By Paula Prilutski, adapted and translated by Allen Lewis Rickman, directed by Kevin Place
Monday, April 6, 7:00 PM
When Judith, still reeling from the loss of her mother, clashes with her father’s new wife, she rebels against the patriarchy and is thrown out of her home. With no options available, the strong-willed Judith makes choices she will forever regret; and despite her best efforts and the help of family and friends, Judith finds herself unable to escape the chains of her history.
Playwright Bio: Paula Prilutski (1876 – unknown) was one of the very few women playwrights in the Yiddish theater to have been identified. Born in Warsaw, Prilutski originally wrote in Polish and switched to Yiddish after being introduced to the Yiddish Theater scene in Poland. In addition to full-length plays, she wrote one-act plays and poetry. One of Those was originally presented by the legendary Esther-Rokhl Kaminska — “The Mother of Yiddish Theater” —in Warsaw in 1912. Prilutski’s fate during World War II remains unknown to this day.
Translator Bio: Allen Lewis Rickman is a playwright, director and actor. His work has been presented in six languages and produced internationally. He adapted, directed and wrote supertitle translations for three plays in Yiddish for the Folksbiene and two for New Yiddish Rep. Rickman has had a long career in theater, television and film. His numerous acting credits include Relatively Speaking on Broadway and award-winning television series The Marvelous Mrs. Maisel as well as a significant amount of work in Yiddish Theater.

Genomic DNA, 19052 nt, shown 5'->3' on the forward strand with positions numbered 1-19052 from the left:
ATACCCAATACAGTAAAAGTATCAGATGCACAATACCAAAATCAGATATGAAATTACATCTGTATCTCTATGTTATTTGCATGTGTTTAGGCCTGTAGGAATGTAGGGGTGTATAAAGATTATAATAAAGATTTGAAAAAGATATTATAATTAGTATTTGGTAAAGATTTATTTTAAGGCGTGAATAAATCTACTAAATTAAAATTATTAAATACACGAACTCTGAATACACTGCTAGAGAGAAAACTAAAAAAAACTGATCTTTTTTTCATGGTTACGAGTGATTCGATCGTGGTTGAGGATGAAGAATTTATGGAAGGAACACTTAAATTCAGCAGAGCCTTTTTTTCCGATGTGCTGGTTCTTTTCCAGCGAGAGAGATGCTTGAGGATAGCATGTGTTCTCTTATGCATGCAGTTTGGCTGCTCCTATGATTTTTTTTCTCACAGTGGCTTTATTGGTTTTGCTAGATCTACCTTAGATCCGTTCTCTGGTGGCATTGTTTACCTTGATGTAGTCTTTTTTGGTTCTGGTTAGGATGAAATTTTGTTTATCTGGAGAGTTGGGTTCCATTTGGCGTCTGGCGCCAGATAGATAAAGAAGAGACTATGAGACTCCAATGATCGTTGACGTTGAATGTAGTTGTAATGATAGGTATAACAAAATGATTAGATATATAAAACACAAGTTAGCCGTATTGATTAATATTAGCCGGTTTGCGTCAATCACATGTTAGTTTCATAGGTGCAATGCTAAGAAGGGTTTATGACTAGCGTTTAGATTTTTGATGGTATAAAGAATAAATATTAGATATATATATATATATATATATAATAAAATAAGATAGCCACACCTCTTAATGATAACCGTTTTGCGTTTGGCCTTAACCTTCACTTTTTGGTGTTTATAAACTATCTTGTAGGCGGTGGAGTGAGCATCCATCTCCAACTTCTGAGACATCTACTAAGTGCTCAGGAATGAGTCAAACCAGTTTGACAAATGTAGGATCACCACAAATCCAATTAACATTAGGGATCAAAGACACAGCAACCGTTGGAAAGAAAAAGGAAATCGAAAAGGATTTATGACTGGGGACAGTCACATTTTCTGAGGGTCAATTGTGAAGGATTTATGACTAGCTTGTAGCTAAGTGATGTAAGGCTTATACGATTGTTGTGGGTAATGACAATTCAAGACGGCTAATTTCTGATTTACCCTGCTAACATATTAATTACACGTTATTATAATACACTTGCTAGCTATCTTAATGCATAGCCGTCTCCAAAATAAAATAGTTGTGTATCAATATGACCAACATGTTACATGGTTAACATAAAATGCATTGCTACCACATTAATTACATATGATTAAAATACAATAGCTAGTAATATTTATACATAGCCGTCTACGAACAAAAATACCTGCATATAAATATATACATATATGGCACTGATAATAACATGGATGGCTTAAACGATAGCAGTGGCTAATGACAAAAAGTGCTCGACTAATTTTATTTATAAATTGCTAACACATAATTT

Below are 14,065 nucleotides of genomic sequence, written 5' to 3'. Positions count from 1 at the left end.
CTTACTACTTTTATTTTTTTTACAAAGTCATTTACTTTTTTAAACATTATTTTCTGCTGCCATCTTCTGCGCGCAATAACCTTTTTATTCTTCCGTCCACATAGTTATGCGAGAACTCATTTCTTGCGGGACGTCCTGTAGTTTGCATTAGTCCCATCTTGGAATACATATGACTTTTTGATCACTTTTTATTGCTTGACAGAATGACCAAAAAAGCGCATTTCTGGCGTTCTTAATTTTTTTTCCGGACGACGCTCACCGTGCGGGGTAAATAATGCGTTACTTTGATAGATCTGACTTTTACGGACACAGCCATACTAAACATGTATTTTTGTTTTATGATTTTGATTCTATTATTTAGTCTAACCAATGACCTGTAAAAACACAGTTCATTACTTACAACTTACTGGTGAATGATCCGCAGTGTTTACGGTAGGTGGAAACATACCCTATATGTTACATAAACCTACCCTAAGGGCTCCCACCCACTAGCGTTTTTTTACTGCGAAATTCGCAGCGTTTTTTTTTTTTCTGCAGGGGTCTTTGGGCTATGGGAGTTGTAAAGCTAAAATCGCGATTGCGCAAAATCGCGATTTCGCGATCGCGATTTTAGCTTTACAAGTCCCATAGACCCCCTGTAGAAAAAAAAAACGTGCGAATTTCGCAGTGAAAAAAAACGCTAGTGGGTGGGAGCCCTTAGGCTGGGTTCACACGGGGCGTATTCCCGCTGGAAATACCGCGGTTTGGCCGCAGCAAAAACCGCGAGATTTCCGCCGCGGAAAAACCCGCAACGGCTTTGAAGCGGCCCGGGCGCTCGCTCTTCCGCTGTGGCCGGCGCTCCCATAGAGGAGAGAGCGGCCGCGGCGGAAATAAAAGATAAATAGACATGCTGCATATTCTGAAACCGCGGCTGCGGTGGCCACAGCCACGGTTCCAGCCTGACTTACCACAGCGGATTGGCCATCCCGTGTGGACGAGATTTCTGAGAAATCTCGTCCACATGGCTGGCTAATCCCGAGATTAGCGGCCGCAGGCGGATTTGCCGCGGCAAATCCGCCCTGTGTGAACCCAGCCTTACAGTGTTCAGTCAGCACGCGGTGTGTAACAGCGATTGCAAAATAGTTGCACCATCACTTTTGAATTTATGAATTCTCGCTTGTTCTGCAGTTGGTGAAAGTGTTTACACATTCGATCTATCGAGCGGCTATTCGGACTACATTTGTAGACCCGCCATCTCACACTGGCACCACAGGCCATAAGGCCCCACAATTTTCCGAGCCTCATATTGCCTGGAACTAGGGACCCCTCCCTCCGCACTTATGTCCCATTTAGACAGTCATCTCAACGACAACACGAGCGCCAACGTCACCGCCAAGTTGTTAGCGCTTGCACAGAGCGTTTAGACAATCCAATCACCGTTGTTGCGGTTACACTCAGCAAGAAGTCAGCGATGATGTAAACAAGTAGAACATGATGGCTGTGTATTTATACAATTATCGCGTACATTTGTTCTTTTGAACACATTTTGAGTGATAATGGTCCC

Why this play?
One of Those is a forgotten gem of the Yiddish Theater, recently given new life through Allen Lewis Rickman’s beautiful adaptation and translation which was presented as a staged reading by YIVO in May of 2018. Much like Sholem Asch’s well-known play, God of Vengeance, One of Those features prostitutes and brothels, frequent subjects of Yiddish Theater. However, Prilutski’s characters all possess a flawed dignity (arguably more so than the characters created by her male peers), which elevate them from mere symbols to complex characters. Without a doubt, Prilutski’s epic, proto-feminist drama was ahead of its time when she wrote it in 1912. We feel strongly that it still has something to say about independent women living in an un-free world today.